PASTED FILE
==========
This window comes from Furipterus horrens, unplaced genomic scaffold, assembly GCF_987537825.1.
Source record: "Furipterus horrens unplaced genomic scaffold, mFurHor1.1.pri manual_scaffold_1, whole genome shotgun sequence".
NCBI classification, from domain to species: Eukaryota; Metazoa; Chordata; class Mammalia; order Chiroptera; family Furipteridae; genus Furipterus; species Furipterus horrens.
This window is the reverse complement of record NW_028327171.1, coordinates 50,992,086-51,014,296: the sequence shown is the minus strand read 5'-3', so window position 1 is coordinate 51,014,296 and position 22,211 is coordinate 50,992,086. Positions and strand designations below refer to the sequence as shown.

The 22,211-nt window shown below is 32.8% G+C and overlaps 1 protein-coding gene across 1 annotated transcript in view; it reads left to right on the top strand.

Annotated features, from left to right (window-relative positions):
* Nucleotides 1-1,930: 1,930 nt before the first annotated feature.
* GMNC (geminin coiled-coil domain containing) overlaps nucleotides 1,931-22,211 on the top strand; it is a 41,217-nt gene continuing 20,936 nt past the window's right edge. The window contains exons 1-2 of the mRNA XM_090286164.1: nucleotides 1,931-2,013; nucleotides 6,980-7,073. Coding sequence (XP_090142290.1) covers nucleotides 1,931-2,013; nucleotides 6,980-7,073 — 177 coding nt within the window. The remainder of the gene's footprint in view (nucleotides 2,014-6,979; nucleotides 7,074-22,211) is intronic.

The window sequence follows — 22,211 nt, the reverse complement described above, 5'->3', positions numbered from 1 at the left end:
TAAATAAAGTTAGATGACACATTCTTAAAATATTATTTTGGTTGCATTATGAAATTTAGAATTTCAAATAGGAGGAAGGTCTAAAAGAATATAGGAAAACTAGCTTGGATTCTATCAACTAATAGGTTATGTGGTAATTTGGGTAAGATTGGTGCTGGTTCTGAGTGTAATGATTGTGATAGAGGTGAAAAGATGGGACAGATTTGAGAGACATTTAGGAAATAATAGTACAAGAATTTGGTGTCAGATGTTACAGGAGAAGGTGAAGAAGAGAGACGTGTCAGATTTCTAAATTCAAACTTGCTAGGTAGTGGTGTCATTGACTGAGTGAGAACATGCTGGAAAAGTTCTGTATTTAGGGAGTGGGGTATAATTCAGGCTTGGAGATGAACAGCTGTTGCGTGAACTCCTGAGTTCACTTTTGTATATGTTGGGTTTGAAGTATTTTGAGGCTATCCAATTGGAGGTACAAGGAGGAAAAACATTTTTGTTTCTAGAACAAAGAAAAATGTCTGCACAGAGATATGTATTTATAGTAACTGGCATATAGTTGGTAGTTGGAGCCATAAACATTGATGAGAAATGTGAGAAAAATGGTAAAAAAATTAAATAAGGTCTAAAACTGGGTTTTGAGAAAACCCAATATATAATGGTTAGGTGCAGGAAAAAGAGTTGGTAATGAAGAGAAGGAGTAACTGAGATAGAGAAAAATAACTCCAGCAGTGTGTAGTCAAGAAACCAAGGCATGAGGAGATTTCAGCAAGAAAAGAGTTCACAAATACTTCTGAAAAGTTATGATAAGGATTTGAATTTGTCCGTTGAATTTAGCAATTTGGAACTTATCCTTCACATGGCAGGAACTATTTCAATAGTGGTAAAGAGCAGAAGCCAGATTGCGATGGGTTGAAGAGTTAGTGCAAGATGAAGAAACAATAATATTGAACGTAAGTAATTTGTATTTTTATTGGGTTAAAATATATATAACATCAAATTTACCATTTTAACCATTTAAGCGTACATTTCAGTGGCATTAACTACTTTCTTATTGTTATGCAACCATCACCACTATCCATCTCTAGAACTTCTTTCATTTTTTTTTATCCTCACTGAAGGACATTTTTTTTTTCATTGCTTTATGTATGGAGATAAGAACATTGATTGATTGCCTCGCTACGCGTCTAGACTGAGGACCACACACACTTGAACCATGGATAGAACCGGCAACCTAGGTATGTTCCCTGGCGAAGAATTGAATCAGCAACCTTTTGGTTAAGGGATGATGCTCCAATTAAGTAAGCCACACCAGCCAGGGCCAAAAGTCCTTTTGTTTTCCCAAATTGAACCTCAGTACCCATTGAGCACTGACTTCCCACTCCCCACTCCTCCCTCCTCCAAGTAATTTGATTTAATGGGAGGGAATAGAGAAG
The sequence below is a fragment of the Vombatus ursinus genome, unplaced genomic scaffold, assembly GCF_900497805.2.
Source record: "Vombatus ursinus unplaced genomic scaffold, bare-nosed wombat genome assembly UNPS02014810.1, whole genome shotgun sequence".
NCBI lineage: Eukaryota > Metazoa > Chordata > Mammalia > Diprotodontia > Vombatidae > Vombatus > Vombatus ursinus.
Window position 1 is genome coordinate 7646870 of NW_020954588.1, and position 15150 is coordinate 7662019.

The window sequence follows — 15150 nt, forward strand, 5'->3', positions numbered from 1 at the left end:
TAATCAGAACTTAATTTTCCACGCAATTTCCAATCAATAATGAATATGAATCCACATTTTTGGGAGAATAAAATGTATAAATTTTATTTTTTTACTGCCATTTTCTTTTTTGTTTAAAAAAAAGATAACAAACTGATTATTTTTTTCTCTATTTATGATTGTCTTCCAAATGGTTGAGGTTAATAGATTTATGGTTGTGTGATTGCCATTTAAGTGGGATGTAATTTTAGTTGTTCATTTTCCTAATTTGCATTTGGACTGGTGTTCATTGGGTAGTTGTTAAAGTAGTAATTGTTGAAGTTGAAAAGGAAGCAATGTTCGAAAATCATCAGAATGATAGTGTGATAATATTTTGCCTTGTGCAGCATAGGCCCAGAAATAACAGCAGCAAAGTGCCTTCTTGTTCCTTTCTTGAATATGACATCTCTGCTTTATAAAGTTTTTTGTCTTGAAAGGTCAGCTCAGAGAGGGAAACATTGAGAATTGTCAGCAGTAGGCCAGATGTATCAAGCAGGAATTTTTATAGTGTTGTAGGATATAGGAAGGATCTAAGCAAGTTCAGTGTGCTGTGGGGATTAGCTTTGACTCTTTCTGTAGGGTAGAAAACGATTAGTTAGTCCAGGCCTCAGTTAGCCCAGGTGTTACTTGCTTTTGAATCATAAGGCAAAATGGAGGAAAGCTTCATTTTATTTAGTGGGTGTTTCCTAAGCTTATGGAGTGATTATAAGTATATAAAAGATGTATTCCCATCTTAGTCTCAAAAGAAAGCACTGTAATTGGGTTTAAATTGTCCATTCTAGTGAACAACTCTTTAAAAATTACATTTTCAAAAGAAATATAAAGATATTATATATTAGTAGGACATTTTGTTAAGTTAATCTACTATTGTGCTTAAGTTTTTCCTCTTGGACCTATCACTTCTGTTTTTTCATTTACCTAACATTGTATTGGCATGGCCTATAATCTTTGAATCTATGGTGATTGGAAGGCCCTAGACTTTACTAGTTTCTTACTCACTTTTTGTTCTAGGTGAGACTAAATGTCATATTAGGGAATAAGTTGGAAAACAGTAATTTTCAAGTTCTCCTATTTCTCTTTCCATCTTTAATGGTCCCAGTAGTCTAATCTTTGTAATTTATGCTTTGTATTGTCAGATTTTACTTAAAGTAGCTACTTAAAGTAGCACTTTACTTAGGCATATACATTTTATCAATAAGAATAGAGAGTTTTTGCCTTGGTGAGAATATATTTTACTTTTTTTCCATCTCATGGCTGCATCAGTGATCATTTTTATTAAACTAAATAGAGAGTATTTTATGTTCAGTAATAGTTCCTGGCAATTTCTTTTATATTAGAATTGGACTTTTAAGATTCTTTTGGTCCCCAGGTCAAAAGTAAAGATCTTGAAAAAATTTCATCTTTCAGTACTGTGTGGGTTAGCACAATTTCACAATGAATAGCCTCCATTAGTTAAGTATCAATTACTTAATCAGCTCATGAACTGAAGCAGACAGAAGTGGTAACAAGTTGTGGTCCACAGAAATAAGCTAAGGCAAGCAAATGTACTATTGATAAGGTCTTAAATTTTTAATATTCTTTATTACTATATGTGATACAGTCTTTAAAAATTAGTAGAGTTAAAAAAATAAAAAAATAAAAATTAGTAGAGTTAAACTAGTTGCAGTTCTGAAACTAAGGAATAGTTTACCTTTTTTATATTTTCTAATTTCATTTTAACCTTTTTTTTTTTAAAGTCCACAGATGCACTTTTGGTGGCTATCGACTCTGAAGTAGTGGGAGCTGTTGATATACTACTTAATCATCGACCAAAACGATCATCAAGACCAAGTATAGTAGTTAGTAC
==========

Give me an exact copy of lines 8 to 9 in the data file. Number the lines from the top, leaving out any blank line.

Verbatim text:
* GMNC (geminin coiled-coil domain containing) overlaps nucleotides 1,931-22,211 on the top strand; it is a 41,217-nt gene continuing 20,936 nt past the window's right edge. The window contains exons 1-2 of the mRNA XM_090286164.1: nucleotides 1,931-2,013; nucleotides 6,980-7,073. Coding sequence (XP_090142290.1) covers nucleotides 1,931-2,013; nucleotides 6,980-7,073 — 177 coding nt within the window. The remainder of the gene's footprint in view (nucleotides 2,014-6,979; nucleotides 7,074-22,211) is intronic.

The window sequence follows — 22,211 nt, the reverse complement described above, 5'->3', positions numbered from 1 at the left end: